December 13, 2008

Norton Internet Security 2009 -- What A Difference!

I recently upgraded my personal laptop to Norton Internet Security 2009, and was very pleasantly surprised. In stark contrast to prior versions, the new 2009 version has been streamlined and so far seems very light on system resources. In recent years, Symantec has needed to rebuild both its brand and its products, mainly due to the horribly bloated and CPU-intensive 2005 and 2006 versions of their Norton Internet Security (NIS) and Norton Antivirus (NAV) programs, which prompted many customers to post negative feedback online.

Starting with the 2007 version, Symantec recoded these products from the ground up in an effort to make them lighter on system resources. It was a partial success. While it was a good restart for the Norton line, I still saw my system take a noticeable performance hit during the Live Updates, with a lot of disk thrashing as it processed the chunkier updates. When it wasn't updating, though, it was mostly transparent. The main problem was that it always wanted to update shortly after I logged into Windows, which I found quite interruptive and annoying. I could've turned off the automatic updates, but I tend to forget to turn them back on, and my protection would become outdated.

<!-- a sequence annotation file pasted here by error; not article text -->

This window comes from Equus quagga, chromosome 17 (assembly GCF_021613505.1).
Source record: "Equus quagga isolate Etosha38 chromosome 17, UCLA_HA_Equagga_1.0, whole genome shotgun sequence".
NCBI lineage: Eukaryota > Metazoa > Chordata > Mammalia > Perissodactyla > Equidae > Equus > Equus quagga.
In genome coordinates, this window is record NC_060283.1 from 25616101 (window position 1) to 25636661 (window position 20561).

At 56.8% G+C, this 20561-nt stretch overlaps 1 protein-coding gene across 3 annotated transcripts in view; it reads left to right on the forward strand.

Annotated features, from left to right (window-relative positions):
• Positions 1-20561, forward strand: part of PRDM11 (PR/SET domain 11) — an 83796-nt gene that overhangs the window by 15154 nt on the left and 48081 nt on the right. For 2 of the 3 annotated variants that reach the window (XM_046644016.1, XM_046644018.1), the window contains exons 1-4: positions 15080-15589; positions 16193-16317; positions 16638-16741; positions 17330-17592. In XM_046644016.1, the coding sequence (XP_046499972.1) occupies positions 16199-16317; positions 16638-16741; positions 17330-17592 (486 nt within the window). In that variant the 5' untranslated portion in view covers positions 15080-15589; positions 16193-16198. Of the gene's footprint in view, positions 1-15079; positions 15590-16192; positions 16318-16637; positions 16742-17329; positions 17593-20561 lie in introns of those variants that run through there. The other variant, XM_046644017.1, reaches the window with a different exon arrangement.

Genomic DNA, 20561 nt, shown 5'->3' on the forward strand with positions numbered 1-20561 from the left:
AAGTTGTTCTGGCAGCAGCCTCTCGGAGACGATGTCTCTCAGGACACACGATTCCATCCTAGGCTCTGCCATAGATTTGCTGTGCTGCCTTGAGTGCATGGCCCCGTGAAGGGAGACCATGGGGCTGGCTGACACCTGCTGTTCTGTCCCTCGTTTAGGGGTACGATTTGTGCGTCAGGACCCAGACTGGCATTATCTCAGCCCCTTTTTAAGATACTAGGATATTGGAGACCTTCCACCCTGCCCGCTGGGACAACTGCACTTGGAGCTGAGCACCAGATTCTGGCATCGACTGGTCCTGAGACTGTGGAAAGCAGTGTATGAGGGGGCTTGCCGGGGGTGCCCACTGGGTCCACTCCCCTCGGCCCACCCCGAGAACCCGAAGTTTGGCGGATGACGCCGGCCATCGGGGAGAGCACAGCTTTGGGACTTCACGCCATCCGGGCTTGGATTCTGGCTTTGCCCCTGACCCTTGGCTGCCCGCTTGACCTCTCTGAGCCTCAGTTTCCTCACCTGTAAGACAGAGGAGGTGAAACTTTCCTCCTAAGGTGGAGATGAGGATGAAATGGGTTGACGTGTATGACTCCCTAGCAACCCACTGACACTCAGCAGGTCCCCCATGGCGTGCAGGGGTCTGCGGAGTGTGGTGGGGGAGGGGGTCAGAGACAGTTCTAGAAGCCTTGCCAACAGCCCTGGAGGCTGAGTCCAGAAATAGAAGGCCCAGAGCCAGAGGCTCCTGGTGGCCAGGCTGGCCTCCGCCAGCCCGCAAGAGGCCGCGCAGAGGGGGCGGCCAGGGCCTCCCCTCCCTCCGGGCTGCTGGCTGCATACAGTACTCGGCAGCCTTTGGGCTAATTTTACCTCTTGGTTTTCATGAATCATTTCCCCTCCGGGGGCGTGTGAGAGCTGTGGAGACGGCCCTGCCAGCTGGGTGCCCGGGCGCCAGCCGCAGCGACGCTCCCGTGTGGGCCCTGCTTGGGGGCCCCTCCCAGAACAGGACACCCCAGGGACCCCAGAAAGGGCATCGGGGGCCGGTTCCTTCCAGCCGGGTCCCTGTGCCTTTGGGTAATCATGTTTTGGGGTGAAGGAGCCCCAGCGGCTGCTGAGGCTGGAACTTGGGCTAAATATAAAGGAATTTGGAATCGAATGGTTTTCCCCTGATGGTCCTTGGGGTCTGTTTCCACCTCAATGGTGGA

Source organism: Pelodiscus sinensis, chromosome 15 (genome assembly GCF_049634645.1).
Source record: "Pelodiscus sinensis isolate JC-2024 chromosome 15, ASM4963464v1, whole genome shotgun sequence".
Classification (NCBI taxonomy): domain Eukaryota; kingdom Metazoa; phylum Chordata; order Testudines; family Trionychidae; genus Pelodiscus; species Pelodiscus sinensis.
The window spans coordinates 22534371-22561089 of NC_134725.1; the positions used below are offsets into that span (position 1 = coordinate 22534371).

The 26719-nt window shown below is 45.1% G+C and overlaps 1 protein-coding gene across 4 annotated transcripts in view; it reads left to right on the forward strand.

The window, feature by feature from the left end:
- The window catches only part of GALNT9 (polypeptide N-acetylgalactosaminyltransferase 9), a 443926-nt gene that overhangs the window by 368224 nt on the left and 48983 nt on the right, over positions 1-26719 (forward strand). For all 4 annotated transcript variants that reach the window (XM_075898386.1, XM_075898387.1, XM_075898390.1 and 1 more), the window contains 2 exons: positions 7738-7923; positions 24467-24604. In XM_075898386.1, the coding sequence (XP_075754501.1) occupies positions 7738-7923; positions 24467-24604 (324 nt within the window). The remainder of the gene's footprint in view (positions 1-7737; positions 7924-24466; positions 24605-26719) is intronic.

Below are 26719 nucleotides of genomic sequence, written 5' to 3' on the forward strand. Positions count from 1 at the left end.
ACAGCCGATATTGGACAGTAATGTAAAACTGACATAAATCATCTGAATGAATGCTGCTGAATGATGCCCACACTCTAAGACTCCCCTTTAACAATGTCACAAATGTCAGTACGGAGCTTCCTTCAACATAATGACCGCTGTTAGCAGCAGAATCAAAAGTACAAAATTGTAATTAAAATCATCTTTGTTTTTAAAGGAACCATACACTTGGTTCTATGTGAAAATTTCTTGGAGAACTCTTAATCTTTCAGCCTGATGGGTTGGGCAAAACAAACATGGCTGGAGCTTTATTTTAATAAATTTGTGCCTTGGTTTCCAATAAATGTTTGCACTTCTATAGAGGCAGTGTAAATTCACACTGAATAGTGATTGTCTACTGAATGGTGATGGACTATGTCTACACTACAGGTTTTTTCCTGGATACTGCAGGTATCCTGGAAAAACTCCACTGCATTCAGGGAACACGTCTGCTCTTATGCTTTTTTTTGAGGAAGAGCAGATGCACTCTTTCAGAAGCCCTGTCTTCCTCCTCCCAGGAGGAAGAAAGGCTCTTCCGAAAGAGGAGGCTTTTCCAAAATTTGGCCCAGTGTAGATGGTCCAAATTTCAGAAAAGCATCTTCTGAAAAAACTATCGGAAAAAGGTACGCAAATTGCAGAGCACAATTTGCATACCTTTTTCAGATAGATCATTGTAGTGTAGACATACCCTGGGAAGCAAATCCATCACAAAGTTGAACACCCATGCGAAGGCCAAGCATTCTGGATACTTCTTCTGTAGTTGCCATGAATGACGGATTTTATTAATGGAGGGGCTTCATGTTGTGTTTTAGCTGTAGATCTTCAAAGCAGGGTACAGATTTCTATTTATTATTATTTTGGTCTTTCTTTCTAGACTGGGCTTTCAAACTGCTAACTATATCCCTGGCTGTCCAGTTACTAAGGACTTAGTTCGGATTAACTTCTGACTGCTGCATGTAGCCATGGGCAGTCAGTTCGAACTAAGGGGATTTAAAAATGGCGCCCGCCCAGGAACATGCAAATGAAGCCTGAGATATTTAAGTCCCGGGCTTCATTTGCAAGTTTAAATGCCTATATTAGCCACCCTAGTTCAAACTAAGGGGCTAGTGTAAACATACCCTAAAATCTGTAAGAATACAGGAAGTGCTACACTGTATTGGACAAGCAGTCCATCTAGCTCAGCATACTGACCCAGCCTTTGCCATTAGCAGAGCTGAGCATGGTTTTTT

Well, no more. The folks at Symantec have finally gotten the message, loud and clear. NIS 2009 has several new features designed to significantly lighten the load on your PC. In fact, Symantec went out their way to not only make it faster, but to show you as well (can you say, "win back customers"?). In addition to several key performance enhancements, NIS 2009 includes two CPU meters on its main screen and other visual cues and logs to show how much lighter it is on your system resources. The user interface was also streamlined to present users with cleaner status view:

I'll add that the 2009 line is much more behaved when you're actively using your PC. Rather than interrupting your computer usage with large updates to download and install, it features frequent tiny "pulse updates", which install unnoticed and provide up-to-the-minute protection. Notice that my screenshot above shows that NIS 2009 was updated just "4 minutes ago" -- with the new pulse updates, that's now a very common status as the updates are checked every 10 minutes. The 2009 version also detects when your PC is idle, and waits to run background scans only during idle time (the default trigger is 10 minutes of inactivity, which you can change).

Also new is "full screen detection", which temporarily disables non-essential alerts, updates, and scans while you're running a program in full screen mode, such as while watching a movie or playing a game. Rest assured, the auto-protection feature smartly provides continuous protection while in this "silent" mode. Norton Insight is a new feature which speeds system scanning by identifying files that don't have to be scanned again. It checks your program and system files against a database of trusted programs and displays a large meter showing how many it can skip next time to save you a lot of time. I'm hoping that it also tracks each file's checksum or hash as it's not uncommon for malware to replace system or program files with its own tainted versions.